When you write about the internet as often as I do, and over the course of so many years, one might be forgiven for thinking that one’s capacity to be surprised has been exhausted. And yet, and yet… something always comes along that leaves you open mouthed, once again.
For some time now, I’ve been wanting to write about the seed parcels sent by Chinese e-commerce companies to huge numbers of people around the world, most of whom had never ordered them. Such was the scale of the phenomenon that the US authorities went so far as to suspect bioterrorism, warning recipients to forward the seeds to the Department of Agriculture for examination and possible destruction — warnings that in many cases, proved futile: many Americans planted the seeds and some even ate them.
The reality, fortunately, wasn’t a bioterrorist scheme designed to flood the United States with dangerous species or to drug the population en masse. In many cases, the seeds were generally harmless and had been sent from a false account created with the data of the recipient (which implies that this data was available somewhere, which should concern them), so a false review about some product could be written to improve its popularity.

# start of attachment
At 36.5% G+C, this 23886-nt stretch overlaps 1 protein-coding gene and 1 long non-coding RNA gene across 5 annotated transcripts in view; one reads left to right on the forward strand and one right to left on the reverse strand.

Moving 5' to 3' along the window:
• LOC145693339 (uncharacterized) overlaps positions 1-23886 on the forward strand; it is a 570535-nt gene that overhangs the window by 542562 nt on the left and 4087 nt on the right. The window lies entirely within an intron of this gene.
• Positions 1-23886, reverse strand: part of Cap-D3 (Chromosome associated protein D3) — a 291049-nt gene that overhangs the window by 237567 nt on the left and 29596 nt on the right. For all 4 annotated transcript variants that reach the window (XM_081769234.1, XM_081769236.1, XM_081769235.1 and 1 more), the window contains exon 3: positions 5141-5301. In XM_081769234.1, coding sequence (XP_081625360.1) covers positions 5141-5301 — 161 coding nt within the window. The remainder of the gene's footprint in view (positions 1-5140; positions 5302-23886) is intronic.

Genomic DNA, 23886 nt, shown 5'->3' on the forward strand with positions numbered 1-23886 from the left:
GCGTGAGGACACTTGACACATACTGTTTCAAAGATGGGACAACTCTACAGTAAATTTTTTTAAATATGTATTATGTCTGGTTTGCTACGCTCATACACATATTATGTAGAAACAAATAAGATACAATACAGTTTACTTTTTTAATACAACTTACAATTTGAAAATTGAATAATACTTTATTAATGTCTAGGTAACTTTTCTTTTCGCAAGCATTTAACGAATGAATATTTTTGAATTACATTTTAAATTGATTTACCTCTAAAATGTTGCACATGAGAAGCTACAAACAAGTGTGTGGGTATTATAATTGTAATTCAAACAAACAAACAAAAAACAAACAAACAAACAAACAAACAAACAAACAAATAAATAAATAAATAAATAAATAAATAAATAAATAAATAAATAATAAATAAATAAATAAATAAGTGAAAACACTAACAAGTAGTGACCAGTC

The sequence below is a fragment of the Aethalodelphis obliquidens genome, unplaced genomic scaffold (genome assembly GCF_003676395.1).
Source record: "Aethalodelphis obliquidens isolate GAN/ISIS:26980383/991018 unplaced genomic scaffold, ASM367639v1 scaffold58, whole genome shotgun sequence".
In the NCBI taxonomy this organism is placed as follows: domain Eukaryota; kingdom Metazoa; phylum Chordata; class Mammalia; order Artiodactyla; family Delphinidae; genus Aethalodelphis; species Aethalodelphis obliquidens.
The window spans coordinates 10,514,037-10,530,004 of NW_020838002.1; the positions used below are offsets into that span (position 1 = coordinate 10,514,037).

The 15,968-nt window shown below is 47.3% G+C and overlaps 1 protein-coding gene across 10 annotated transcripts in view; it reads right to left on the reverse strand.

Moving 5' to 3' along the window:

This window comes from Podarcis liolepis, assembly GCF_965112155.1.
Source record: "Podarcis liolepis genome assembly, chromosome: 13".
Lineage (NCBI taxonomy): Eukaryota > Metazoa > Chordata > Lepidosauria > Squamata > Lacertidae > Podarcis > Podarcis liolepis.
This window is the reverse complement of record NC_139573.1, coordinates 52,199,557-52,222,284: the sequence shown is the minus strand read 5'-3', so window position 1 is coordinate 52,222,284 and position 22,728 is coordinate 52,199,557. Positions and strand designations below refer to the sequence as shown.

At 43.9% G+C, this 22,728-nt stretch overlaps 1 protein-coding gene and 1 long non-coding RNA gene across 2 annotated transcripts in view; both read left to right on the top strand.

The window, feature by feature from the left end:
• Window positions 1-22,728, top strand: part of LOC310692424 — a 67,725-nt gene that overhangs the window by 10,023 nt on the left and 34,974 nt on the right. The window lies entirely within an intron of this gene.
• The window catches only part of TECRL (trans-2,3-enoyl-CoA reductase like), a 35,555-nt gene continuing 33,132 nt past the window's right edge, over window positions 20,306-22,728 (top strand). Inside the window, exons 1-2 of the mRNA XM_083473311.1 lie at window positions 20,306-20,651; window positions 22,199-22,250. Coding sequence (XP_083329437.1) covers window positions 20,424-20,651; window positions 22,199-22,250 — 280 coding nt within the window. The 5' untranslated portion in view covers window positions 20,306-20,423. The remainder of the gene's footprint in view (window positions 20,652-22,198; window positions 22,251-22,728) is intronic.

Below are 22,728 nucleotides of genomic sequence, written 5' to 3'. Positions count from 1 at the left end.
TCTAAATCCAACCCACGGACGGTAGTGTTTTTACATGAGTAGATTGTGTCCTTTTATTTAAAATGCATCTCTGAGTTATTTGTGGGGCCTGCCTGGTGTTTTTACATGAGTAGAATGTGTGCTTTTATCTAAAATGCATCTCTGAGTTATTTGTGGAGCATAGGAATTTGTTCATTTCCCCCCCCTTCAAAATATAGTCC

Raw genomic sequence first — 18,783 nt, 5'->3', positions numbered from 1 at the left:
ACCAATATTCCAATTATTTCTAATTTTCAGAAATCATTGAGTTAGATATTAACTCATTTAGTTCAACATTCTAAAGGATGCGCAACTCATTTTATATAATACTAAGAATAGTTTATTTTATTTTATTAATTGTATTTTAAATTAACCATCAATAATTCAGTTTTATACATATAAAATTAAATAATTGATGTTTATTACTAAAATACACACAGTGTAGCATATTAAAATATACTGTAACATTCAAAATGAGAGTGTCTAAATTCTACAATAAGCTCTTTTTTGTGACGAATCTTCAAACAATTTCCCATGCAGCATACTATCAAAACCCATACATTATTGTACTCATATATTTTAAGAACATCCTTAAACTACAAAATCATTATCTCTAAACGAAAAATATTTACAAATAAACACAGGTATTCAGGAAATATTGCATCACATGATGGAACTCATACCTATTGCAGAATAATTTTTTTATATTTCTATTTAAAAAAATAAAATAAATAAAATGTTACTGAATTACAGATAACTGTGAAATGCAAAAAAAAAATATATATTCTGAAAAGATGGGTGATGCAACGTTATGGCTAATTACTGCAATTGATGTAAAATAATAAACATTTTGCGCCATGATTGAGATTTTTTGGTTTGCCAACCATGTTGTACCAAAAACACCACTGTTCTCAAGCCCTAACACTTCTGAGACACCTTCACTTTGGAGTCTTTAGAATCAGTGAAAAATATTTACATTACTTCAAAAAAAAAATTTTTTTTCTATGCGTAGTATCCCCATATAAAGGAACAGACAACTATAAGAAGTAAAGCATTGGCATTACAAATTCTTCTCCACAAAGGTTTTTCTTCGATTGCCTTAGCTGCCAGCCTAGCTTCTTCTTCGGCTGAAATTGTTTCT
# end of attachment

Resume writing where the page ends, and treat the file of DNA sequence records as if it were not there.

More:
How many of these kinds of scams are out there? It’s hard to know, but probably a great many. The practice, called brushing, has been popular in China for many years, and in part explains the astonishing rise in popularity of ecommerce there: many orders are fake, but they are used to increase the popularity of many products, as well as the turnover of the companies involved, typically in the run-up to events like Singles Day. Fierce competition and search rankings weighted by sales figures and positive reviews has created a vast opportunistic ecosystem of companies dedicated to selling such sales services and fake evaluations.
The practice has grown to such an extent that Beijing has finally decided to take action by forcing e-commerce providers to pay taxes on these fictitious sales calculated according to machine learning algorithms over the last three years, which means, in many cases, a very large bill. Discussions on Chinese forums reflect the terror among the companies involved: the size and extent of the practice could plunge many small Chinese ecommerce providers into bankruptcy.
How stupid do you have to be to create a practice that sends fake orders to real customers containing empty packages or low-value items and then makes up fake accounts with the names of those customers so as to write fake product reviews? How can someone set up a whole imaginary universe, a huge house of cards, based on cheating at solitaire? How far must the short-term practice of growth hacking go before someone finally decides to put a stop to such stupidity?